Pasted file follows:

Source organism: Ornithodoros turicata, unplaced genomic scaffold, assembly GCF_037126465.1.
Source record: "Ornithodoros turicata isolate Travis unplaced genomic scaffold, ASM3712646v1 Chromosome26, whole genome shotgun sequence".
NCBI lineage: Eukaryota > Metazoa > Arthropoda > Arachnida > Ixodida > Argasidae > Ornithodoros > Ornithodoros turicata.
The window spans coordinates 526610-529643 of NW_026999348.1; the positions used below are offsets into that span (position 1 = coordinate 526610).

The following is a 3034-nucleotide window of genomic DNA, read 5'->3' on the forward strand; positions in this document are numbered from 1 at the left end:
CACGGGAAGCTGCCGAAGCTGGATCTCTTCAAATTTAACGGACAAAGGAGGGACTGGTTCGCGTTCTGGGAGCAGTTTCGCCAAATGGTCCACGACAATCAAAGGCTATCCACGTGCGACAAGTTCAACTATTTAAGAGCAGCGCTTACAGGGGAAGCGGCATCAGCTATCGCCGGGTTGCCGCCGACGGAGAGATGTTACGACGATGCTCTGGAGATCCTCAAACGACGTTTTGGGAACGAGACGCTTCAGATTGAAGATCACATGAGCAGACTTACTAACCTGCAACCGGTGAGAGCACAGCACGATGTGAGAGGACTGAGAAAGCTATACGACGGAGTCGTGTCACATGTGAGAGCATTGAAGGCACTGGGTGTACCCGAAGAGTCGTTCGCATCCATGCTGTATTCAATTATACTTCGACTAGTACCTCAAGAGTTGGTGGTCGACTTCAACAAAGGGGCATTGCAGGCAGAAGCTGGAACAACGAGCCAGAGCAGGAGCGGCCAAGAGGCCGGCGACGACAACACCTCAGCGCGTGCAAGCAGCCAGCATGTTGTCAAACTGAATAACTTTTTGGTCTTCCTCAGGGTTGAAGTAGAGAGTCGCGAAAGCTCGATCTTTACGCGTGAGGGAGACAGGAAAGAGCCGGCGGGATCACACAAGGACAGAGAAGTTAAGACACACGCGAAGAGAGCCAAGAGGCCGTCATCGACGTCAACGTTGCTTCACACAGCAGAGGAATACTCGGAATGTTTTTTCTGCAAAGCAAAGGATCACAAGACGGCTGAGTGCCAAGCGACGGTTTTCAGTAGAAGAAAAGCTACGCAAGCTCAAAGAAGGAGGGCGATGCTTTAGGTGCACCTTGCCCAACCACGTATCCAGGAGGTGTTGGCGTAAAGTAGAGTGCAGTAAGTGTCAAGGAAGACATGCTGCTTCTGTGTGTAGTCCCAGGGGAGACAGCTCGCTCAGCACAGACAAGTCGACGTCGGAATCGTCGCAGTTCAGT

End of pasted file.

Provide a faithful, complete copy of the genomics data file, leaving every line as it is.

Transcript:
Source organism: Ornithodoros turicata, unplaced genomic scaffold, assembly GCF_037126465.1.
Source record: "Ornithodoros turicata isolate Travis unplaced genomic scaffold, ASM3712646v1 Chromosome26, whole genome shotgun sequence".
NCBI lineage: Eukaryota > Metazoa > Arthropoda > Arachnida > Ixodida > Argasidae > Ornithodoros > Ornithodoros turicata.
The window spans coordinates 526610-529643 of NW_026999348.1; the positions used below are offsets into that span (position 1 = coordinate 526610).

The following is a 3034-nucleotide window of genomic DNA, read 5'->3' on the forward strand; positions in this document are numbered from 1 at the left end:
CACGGGAAGCTGCCGAAGCTGGATCTCTTCAAATTTAACGGACAAAGGAGGGACTGGTTCGCGTTCTGGGAGCAGTTTCGCCAAATGGTCCACGACAATCAAAGGCTATCCACGTGCGACAAGTTCAACTATTTAAGAGCAGCGCTTACAGGGGAAGCGGCATCAGCTATCGCCGGGTTGCCGCCGACGGAGAGATGTTACGACGATGCTCTGGAGATCCTCAAACGACGTTTTGGGAACGAGACGCTTCAGATTGAAGATCACATGAGCAGACTTACTAACCTGCAACCGGTGAGAGCACAGCACGATGTGAGAGGACTGAGAAAGCTATACGACGGAGTCGTGTCACATGTGAGAGCATTGAAGGCACTGGGTGTACCCGAAGAGTCGTTCGCATCCATGCTGTATTCAATTATACTTCGACTAGTACCTCAAGAGTTGGTGGTCGACTTCAACAAAGGGGCATTGCAGGCAGAAGCTGGAACAACGAGCCAGAGCAGGAGCGGCCAAGAGGCCGGCGACGACAACACCTCAGCGCGTGCAAGCAGCCAGCATGTTGTCAAACTGAATAACTTTTTGGTCTTCCTCAGGGTTGAAGTAGAGAGTCGCGAAAGCTCGATCTTTACGCGTGAGGGAGACAGGAAAGAGCCGGCGGGATCACACAAGGACAGAGAAGTTAAGACACACGCGAAGAGAGCCAAGAGGCCGTCATCGACGTCAACGTTGCTTCACACAGCAGAGGAATACTCGGAATGTTTTTTCTGCAAAGCAAAGGATCACAAGACGGCTGAGTGCCAAGCGACGGTTTTCAGTAGAAGAAAAGCTACGCAAGCTCAAAGAAGGAGGGCGATGCTTTAGGTGCACCTTGCCCAACCACGTATCCAGGAGGTGTTGGCGTAAAGTAGAGTGCAGTAAGTGTCAAGGAAGACATGCTGCTTCTGTGTGTAGTCCCAGGGGAGACAGCTCGCTCAGCACAGACAAGTCGACGTCGGAATCGTCGCAGTTCAGT